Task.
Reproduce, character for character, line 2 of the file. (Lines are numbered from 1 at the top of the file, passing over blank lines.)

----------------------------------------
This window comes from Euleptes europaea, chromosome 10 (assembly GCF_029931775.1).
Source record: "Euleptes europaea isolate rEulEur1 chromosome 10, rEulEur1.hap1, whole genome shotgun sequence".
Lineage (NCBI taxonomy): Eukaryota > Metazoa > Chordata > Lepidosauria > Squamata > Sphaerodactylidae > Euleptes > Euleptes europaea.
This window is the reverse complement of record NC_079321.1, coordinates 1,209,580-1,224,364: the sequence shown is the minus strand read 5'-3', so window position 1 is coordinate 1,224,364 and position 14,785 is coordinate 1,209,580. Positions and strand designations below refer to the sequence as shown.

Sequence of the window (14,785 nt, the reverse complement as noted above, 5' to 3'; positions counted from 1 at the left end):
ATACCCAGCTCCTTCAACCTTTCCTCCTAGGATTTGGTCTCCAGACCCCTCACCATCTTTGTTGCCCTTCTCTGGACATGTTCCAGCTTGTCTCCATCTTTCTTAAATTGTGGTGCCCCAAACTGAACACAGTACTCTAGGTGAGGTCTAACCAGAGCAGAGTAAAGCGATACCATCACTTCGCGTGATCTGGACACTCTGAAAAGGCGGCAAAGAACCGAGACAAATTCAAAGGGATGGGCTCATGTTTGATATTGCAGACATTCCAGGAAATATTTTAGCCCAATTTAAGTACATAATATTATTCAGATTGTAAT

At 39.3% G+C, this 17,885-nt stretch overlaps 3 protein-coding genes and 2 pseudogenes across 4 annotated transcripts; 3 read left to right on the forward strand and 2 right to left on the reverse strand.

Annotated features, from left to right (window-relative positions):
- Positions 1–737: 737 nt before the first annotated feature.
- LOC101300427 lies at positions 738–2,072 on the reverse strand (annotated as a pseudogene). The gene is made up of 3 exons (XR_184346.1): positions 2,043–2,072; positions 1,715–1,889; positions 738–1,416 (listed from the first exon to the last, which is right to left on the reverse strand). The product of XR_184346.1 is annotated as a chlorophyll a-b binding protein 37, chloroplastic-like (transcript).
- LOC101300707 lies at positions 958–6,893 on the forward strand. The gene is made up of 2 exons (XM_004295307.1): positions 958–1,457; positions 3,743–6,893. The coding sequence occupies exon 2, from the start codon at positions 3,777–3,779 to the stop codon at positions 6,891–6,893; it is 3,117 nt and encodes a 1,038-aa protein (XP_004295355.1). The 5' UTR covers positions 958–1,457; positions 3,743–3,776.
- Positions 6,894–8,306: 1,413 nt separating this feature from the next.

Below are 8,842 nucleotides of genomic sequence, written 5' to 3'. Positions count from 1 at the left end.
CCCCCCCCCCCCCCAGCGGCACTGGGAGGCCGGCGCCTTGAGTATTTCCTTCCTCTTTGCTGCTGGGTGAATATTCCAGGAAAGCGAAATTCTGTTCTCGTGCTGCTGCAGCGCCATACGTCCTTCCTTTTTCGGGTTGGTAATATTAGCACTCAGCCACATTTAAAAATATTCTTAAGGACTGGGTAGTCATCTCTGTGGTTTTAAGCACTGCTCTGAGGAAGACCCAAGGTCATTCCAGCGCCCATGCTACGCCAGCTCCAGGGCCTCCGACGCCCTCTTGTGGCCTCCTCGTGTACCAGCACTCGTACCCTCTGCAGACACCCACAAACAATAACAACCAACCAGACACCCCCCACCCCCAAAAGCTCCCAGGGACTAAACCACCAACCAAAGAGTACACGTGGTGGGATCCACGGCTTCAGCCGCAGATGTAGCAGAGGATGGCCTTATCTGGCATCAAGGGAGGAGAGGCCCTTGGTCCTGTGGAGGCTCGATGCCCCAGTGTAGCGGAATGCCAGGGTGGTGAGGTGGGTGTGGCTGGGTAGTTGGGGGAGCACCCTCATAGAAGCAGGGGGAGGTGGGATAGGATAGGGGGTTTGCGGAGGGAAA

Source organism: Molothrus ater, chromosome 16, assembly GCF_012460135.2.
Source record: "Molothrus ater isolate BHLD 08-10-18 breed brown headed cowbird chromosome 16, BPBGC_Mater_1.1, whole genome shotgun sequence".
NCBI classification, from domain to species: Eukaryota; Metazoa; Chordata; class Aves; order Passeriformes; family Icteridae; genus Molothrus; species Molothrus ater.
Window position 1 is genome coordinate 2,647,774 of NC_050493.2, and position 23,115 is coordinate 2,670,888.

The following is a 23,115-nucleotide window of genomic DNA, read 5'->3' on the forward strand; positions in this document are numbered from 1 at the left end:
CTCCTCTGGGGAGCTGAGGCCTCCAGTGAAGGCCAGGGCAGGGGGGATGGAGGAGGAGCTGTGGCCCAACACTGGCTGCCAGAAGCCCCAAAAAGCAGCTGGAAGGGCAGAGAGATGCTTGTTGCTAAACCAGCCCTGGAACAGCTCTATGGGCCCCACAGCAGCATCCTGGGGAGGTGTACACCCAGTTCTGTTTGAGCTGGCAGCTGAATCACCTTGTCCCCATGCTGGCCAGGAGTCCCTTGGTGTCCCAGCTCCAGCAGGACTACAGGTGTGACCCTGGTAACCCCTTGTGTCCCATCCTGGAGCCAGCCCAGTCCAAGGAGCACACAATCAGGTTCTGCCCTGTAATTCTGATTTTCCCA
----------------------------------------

Source record: "Euleptes europaea isolate rEulEur1 chromosome 10, rEulEur1.hap1, whole genome shotgun sequence".